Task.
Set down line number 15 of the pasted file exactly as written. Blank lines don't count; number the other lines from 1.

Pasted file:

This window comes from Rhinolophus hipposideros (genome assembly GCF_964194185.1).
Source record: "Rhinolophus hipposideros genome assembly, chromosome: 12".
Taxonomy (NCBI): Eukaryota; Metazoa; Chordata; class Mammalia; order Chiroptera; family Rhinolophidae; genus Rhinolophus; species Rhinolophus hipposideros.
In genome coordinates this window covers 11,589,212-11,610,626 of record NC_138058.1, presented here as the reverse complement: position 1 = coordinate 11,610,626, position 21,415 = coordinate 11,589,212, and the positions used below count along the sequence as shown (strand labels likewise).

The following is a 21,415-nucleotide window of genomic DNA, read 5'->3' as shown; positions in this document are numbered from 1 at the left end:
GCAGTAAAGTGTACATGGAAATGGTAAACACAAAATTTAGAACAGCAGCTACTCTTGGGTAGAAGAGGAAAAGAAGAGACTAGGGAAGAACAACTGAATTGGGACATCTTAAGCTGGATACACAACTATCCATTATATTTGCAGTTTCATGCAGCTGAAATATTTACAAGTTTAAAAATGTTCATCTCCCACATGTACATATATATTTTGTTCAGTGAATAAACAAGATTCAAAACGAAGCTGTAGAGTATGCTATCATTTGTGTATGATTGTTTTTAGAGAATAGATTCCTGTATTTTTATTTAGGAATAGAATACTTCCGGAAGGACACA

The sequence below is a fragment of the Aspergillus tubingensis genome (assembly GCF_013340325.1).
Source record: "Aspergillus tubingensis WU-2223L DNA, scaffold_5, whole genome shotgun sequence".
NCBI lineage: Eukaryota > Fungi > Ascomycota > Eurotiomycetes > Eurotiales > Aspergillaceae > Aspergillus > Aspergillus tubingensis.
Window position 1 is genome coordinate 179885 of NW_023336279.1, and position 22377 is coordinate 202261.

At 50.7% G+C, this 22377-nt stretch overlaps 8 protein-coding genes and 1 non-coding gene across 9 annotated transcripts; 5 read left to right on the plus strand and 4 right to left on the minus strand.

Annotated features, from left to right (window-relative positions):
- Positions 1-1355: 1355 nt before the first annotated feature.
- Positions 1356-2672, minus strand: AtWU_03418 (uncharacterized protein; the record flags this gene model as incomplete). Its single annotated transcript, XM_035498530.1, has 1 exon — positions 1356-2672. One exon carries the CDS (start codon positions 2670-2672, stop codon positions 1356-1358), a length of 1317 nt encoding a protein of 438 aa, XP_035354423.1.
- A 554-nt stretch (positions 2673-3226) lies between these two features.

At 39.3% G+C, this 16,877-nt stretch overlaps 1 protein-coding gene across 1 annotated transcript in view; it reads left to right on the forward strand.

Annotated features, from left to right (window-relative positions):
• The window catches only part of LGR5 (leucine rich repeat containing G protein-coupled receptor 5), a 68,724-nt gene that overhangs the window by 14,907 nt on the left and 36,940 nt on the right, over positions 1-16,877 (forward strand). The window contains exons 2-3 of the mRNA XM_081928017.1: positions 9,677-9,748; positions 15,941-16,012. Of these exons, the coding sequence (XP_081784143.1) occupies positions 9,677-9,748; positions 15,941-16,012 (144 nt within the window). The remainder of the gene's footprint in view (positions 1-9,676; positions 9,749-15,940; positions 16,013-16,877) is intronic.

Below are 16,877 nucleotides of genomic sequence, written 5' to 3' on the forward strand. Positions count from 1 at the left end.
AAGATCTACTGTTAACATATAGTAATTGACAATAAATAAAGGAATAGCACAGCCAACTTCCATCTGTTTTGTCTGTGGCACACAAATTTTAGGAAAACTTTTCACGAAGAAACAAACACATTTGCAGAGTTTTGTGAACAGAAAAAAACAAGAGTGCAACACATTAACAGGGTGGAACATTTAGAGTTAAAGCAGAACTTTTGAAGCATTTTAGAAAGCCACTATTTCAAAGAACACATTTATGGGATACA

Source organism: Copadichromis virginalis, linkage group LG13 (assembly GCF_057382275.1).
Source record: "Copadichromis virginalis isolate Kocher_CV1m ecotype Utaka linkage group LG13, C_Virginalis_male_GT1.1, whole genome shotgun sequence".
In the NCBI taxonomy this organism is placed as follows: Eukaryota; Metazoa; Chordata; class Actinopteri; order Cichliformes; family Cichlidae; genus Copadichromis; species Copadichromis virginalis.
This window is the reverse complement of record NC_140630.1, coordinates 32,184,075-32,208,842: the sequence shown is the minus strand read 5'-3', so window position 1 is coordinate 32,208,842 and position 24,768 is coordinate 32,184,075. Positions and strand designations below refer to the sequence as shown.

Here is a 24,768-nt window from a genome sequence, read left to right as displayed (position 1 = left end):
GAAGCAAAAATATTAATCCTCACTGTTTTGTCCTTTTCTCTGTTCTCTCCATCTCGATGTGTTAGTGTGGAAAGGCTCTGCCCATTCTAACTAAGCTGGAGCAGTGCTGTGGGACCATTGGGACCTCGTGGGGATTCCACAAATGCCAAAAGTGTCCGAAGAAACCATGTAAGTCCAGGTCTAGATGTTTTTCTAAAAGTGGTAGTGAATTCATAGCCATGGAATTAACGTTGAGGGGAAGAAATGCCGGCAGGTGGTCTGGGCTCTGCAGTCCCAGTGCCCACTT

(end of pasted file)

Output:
- A 554-nt stretch (positions 2673-3226) lies between these two features.